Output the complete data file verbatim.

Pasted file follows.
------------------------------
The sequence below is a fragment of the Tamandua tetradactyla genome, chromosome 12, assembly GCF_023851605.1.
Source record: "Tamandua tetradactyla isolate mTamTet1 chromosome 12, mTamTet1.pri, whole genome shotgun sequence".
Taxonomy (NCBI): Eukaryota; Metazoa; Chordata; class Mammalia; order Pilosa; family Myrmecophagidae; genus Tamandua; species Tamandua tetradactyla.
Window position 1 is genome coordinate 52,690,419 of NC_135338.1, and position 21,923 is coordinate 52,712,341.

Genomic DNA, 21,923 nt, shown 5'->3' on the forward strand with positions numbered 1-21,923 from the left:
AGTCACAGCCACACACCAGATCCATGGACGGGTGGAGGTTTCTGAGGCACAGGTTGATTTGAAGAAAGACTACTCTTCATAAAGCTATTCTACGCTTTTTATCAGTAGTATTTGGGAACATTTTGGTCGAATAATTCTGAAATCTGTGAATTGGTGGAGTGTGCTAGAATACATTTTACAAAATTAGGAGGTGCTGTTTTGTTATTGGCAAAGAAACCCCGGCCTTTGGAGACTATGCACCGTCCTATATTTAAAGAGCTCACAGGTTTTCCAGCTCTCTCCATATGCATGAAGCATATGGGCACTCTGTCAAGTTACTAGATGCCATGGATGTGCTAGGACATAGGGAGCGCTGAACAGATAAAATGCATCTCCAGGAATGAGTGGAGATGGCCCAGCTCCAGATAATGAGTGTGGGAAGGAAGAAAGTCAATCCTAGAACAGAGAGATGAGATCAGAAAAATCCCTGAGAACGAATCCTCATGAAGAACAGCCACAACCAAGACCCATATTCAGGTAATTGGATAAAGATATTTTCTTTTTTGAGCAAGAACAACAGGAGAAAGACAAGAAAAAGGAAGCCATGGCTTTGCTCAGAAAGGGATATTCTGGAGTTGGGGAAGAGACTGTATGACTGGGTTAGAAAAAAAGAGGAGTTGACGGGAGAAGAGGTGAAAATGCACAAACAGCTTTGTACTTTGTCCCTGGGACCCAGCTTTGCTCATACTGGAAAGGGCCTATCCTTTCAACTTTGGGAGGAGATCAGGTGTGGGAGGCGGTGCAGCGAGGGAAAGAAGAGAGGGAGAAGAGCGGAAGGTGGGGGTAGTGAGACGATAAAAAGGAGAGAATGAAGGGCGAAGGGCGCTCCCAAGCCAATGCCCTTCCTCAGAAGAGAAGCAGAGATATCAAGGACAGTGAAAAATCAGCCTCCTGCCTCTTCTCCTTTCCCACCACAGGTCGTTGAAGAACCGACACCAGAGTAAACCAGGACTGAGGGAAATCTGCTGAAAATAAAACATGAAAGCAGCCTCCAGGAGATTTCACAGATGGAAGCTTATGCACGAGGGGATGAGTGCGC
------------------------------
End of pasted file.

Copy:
The sequence below is a fragment of the Tamandua tetradactyla genome, chromosome 12, assembly GCF_023851605.1.
Source record: "Tamandua tetradactyla isolate mTamTet1 chromosome 12, mTamTet1.pri, whole genome shotgun sequence".
Taxonomy (NCBI): Eukaryota; Metazoa; Chordata; class Mammalia; order Pilosa; family Myrmecophagidae; genus Tamandua; species Tamandua tetradactyla.
Window position 1 is genome coordinate 52,690,419 of NC_135338.1, and position 21,923 is coordinate 52,712,341.

Genomic DNA, 21,923 nt, shown 5'->3' on the forward strand with positions numbered 1-21,923 from the left:
AGTCACAGCCACACACCAGATCCATGGACGGGTGGAGGTTTCTGAGGCACAGGTTGATTTGAAGAAAGACTACTCTTCATAAAGCTATTCTACGCTTTTTATCAGTAGTATTTGGGAACATTTTGGTCGAATAATTCTGAAATCTGTGAATTGGTGGAGTGTGCTAGAATACATTTTACAAAATTAGGAGGTGCTGTTTTGTTATTGGCAAAGAAACCCCGGCCTTTGGAGACTATGCACCGTCCTATATTTAAAGAGCTCACAGGTTTTCCAGCTCTCTCCATATGCATGAAGCATATGGGCACTCTGTCAAGTTACTAGATGCCATGGATGTGCTAGGACATAGGGAGCGCTGAACAGATAAAATGCATCTCCAGGAATGAGTGGAGATGGCCCAGCTCCAGATAATGAGTGTGGGAAGGAAGAAAGTCAATCCTAGAACAGAGAGATGAGATCAGAAAAATCCCTGAGAACGAATCCTCATGAAGAACAGCCACAACCAAGACCCATATTCAGGTAATTGGATAAAGATATTTTCTTTTTTGAGCAAGAACAACAGGAGAAAGACAAGAAAAAGGAAGCCATGGCTTTGCTCAGAAAGGGATATTCTGGAGTTGGGGAAGAGACTGTATGACTGGGTTAGAAAAAAAGAGGAGTTGACGGGAGAAGAGGTGAAAATGCACAAACAGCTTTGTACTTTGTCCCTGGGACCCAGCTTTGCTCATACTGGAAAGGGCCTATCCTTTCAACTTTGGGAGGAGATCAGGTGTGGGAGGCGGTGCAGCGAGGGAAAGAAGAGAGGGAGAAGAGCGGAAGGTGGGGGTAGTGAGACGATAAAAAGGAGAGAATGAAGGGCGAAGGGCGCTCCCAAGCCAATGCCCTTCCTCAGAAGAGAAGCAGAGATATCAAGGACAGTGAAAAATCAGCCTCCTGCCTCTTCTCCTTTCCCACCACAGGTCGTTGAAGAACCGACACCAGAGTAAACCAGGACTGAGGGAAATCTGCTGAAAATAAAACATGAAAGCAGCCTCCAGGAGATTTCACAGATGGAAGCTTATGCACGAGGGGATGAGTGCGC